Cambodia

Cambodia is a country which has faced unbelievable tragedy yet this resilient country and it’s people are super friendly and welcoming.

Phnom Penh

We started our trip in Phnom Penh, the capital of Cambodia. Phnom Penh is busy, chaotic and just felt like another big South East Asian city.

We only had one full day here but we took advantage of the day by first going to Choeung Ek Killing Fields which is located outside Phnom Penh and a 30 minute drive away. The admission fee of $US6 included an audio guide which was comprehensive. We wandered through the grounds listening to the tragedies and it is extremely sad how the Khmer Rouge killed their own people and you have to remember that this is still fairly recent (1970’s). Visiting the mass graves gave a great insight into the Pol Pot regime and Cambodian history in general.

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We came back to the city and went to the Central Market for a wander and some lunch. There are many food stalls around so it is fantastic to get a cheap feed.

In the afternoon, we went to The Foreign Correspondents’ Club for some cocktails. Their passionfruit mojito was spot on! The bar had a great view of the river where we enjoyed more cocktails and the sunset.

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For dinner, we went to a North Korean restaurant called Pyongyang Koryo. For me, it was such an interesting albeit awkward experience. When do you actually have the chance to meet North Koreans? We spoke Korean to them and they were interested that we were twins and from Australia but we could never relate. They are obviously forced to work here and when we asked how they liked it in Cambodia, they said it was okay but they missed the winters in Pyongyang! We had their specialty Pyongyang mul naengmyeon which is basically cold Korean noodle soup and it was super tasty yet different to other naengmyeons I’ve had. An interesting fact is that apparently North Korean food is meant to be tastier than in the South!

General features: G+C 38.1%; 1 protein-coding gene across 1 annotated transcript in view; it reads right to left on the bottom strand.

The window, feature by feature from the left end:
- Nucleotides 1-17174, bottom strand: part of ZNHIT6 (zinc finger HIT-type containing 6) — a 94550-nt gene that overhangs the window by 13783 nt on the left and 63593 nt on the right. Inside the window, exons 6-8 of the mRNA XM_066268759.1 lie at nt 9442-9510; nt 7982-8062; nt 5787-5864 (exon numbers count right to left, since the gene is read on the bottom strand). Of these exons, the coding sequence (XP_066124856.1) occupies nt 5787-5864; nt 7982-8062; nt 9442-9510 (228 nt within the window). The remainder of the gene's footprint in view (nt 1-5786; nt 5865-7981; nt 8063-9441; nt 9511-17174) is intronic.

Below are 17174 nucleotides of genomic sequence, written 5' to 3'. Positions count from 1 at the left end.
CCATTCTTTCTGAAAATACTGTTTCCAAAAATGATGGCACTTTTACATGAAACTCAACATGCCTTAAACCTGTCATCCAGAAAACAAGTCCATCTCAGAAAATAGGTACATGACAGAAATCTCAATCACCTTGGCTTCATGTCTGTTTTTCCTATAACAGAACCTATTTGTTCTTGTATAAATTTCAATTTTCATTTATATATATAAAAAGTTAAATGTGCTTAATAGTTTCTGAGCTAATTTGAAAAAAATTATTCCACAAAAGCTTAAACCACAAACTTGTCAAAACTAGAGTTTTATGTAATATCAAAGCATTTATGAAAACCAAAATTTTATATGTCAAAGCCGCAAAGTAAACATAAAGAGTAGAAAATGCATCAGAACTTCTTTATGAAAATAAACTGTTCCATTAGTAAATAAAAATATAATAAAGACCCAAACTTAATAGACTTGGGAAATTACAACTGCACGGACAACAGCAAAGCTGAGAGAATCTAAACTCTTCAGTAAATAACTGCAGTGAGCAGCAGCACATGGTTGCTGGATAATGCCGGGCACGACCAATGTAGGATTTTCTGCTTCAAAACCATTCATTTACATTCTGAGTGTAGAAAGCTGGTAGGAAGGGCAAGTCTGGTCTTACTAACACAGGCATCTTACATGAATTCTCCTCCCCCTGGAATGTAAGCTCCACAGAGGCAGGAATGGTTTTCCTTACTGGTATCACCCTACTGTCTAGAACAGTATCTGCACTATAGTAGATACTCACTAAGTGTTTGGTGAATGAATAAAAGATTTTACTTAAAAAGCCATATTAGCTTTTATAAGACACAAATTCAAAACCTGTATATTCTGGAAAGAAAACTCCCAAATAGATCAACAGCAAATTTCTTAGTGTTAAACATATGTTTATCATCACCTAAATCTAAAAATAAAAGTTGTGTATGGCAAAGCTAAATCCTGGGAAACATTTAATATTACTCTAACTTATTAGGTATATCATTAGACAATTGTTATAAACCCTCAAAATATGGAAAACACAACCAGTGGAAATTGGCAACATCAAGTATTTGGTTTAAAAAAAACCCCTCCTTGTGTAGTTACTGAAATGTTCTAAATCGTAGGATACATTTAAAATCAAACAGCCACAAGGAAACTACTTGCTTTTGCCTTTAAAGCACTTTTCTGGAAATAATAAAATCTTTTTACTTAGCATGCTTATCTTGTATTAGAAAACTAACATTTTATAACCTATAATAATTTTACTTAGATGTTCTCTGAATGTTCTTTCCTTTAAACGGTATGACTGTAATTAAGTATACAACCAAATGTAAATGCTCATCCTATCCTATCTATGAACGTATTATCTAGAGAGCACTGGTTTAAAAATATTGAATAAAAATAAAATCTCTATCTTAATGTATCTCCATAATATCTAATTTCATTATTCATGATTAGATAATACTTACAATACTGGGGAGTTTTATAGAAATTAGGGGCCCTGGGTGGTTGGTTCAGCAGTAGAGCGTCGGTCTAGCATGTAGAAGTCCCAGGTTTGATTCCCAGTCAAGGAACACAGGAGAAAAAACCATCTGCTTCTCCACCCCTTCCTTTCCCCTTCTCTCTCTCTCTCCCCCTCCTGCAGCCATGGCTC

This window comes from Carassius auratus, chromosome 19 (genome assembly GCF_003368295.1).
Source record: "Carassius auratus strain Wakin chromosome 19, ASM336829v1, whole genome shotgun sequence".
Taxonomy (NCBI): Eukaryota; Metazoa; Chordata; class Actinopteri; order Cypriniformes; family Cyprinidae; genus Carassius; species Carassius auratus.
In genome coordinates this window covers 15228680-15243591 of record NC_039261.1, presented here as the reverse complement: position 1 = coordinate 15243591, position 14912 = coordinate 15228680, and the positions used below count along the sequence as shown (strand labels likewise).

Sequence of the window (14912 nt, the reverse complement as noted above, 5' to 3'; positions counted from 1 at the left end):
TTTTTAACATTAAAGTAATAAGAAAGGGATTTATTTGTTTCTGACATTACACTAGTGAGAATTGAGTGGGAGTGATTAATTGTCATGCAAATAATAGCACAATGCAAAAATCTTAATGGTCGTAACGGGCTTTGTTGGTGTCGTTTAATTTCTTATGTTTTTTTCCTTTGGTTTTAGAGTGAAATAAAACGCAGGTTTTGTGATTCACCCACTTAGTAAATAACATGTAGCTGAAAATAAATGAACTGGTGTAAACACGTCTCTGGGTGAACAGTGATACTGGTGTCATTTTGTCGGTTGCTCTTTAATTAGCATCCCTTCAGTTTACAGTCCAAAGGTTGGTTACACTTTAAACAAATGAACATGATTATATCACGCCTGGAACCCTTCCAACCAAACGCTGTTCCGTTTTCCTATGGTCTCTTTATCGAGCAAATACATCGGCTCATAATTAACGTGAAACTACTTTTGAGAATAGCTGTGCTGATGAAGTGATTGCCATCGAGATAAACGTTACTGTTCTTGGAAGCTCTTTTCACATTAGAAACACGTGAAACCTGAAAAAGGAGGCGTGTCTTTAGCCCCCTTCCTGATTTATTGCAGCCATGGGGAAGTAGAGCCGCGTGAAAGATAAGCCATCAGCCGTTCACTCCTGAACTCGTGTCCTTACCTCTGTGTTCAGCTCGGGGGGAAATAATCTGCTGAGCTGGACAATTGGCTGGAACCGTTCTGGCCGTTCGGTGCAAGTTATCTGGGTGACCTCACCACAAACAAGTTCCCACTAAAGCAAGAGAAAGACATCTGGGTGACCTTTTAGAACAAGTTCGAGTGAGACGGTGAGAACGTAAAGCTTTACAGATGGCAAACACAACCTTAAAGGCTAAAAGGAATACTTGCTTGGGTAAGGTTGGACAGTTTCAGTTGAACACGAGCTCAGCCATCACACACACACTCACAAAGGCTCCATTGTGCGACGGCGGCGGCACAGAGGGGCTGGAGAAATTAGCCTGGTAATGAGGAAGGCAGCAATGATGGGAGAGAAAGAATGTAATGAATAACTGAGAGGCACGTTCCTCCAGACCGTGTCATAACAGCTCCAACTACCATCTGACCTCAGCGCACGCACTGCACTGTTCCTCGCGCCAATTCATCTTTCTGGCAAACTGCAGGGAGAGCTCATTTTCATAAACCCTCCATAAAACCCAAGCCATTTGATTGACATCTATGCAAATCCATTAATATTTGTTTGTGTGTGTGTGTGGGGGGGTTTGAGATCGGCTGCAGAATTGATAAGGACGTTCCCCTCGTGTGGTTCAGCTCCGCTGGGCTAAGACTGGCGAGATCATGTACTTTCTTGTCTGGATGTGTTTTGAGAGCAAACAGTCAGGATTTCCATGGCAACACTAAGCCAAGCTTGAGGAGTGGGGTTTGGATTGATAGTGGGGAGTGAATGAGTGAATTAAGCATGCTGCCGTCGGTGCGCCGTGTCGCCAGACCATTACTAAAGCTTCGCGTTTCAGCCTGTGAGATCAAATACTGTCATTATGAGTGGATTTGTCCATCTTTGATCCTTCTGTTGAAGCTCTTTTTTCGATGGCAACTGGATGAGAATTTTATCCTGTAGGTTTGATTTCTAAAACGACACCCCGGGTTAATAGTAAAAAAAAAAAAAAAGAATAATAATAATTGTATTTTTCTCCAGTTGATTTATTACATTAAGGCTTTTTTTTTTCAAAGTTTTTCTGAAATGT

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Siem Reap

After a 6 hour bus from Phnom Penh, we arrived in Siem Reap in the afternoon and I instantly like it better than Phnom Penh.

We went to Cuisine Wat Damnak which is a top 50 Asia restaurant and had a 6 course meal (which is only $US28) plus a delicious dragon fruit sangria cocktail. Their menu changes weekly and they use fresh, local produce. If you are a foodie or just looking for some fusion Cambodian food with French culinary technique, this is a MUST when in Siem Reap!

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We started early the next day to see the sunrise at Angkor Wat. The ticket office opens at 5am and we bought the one day pass for $US20. We spent about 5-6 hours doing the small circuit which I thought was a reasonable amount of time to see everything. We first went to see the infamous Angkor Wat at sunrise. The crowds were unbelievable but it is definitely worth it. We explored the area and then headed to Angkor Thom. We walked around the extensive complex with grassland and trees and saw Bayon and smaller temples and the Terrace of the Elephants. After, we made our way to  Ta Prohm where Tomb Raider was filmed. The trees coming out of the temple were insane! After a couple more stops to smaller temples, we headed back to Siem Reap.

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We found out that our friend Luke was working and managing a hostel in Siem Reap so we headed to Mad Monkey Hostel for a well needed catch up. We had a couple of cocktails and then went to dinner and I had the best fish amok – this is a classic Khmer dish which is a fish curry wrapped in banana leaf. We went back to the hostel and drank more and had the “grenades” which is a tequila shot then jagerbomb (a killer) and more drinks! After the hostel bar closed, we headed to Pub Street to Angkor Wat Bar and partied there. It was super fun and great to catch up with Luke!

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The next day, I was very hungover but went to a cute cafe called Sister Srey for breakfast. It is a social enterprise cafe run by Australians.

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We then checked ourselves into a 5 star hotel and enjoyed the pool and recovered. In the evening, we went back to Pub Street and had a seafood dinner and had the fruit shakes (which are lined up near Pub Street and cost $1). It’s good to note that US dollars is widely accepted here. All prices are in Cambodian Riel as well as in US dollars – so take US dollars instead of changing currency into Riels.

Although our time in Cambodia was short, I had a really enjoyable time here – the people are lovely, the food actually surpassed my expectations and the sights and history is amazing. I will be back one day!

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